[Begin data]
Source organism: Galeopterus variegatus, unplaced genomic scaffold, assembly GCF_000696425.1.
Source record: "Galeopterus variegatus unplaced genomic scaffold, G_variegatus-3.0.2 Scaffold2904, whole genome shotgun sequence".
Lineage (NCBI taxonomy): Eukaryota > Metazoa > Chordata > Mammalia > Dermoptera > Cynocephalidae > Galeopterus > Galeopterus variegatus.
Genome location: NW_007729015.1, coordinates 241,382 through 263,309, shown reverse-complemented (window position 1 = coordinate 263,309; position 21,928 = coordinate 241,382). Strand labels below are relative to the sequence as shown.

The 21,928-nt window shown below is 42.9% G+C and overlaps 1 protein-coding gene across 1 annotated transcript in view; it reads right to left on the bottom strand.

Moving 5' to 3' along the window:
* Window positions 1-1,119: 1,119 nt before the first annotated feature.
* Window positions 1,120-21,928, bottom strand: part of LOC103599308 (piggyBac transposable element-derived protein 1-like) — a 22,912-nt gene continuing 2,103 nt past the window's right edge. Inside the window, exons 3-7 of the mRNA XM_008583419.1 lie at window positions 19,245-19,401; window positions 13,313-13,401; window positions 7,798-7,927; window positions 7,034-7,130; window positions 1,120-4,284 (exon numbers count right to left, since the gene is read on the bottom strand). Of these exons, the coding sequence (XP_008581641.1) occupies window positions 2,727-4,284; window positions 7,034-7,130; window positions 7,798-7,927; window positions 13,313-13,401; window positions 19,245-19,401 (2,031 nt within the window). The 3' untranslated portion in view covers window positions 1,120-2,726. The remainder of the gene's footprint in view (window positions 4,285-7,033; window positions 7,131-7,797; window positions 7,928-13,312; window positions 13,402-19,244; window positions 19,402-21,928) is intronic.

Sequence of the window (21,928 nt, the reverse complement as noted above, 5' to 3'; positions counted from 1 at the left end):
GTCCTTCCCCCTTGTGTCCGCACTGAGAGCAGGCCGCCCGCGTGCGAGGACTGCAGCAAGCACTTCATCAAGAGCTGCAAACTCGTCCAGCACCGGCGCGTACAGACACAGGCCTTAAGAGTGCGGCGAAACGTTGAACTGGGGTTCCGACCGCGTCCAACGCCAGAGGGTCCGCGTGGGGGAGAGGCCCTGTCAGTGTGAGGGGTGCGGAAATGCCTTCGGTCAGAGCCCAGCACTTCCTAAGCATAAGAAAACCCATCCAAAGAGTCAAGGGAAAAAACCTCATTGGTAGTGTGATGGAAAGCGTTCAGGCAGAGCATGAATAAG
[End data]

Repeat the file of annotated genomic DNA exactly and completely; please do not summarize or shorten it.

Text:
Source organism: Galeopterus variegatus, unplaced genomic scaffold, assembly GCF_000696425.1.
Source record: "Galeopterus variegatus unplaced genomic scaffold, G_variegatus-3.0.2 Scaffold2904, whole genome shotgun sequence".
Lineage (NCBI taxonomy): Eukaryota > Metazoa > Chordata > Mammalia > Dermoptera > Cynocephalidae > Galeopterus > Galeopterus variegatus.
Genome location: NW_007729015.1, coordinates 241,382 through 263,309, shown reverse-complemented (window position 1 = coordinate 263,309; position 21,928 = coordinate 241,382). Strand labels below are relative to the sequence as shown.

The 21,928-nt window shown below is 42.9% G+C and overlaps 1 protein-coding gene across 1 annotated transcript in view; it reads right to left on the bottom strand.

Moving 5' to 3' along the window:
* Window positions 1-1,119: 1,119 nt before the first annotated feature.
* Window positions 1,120-21,928, bottom strand: part of LOC103599308 (piggyBac transposable element-derived protein 1-like) — a 22,912-nt gene continuing 2,103 nt past the window's right edge. Inside the window, exons 3-7 of the mRNA XM_008583419.1 lie at window positions 19,245-19,401; window positions 13,313-13,401; window positions 7,798-7,927; window positions 7,034-7,130; window positions 1,120-4,284 (exon numbers count right to left, since the gene is read on the bottom strand). Of these exons, the coding sequence (XP_008581641.1) occupies window positions 2,727-4,284; window positions 7,034-7,130; window positions 7,798-7,927; window positions 13,313-13,401; window positions 19,245-19,401 (2,031 nt within the window). The 3' untranslated portion in view covers window positions 1,120-2,726. The remainder of the gene's footprint in view (window positions 4,285-7,033; window positions 7,131-7,797; window positions 7,928-13,312; window positions 13,402-19,244; window positions 19,402-21,928) is intronic.

Sequence of the window (21,928 nt, the reverse complement as noted above, 5' to 3'; positions counted from 1 at the left end):
GTCCTTCCCCCTTGTGTCCGCACTGAGAGCAGGCCGCCCGCGTGCGAGGACTGCAGCAAGCACTTCATCAAGAGCTGCAAACTCGTCCAGCACCGGCGCGTACAGACACAGGCCTTAAGAGTGCGGCGAAACGTTGAACTGGGGTTCCGACCGCGTCCAACGCCAGAGGGTCCGCGTGGGGGAGAGGCCCTGTCAGTGTGAGGGGTGCGGAAATGCCTTCGGTCAGAGCCCAGCACTTCCTAAGCATAAGAAAACCCATCCAAAGAGTCAAGGGAAAAAACCTCATTGGTAGTGTGATGGAAAGCGTTCAGGCAGAGCATGAATAAG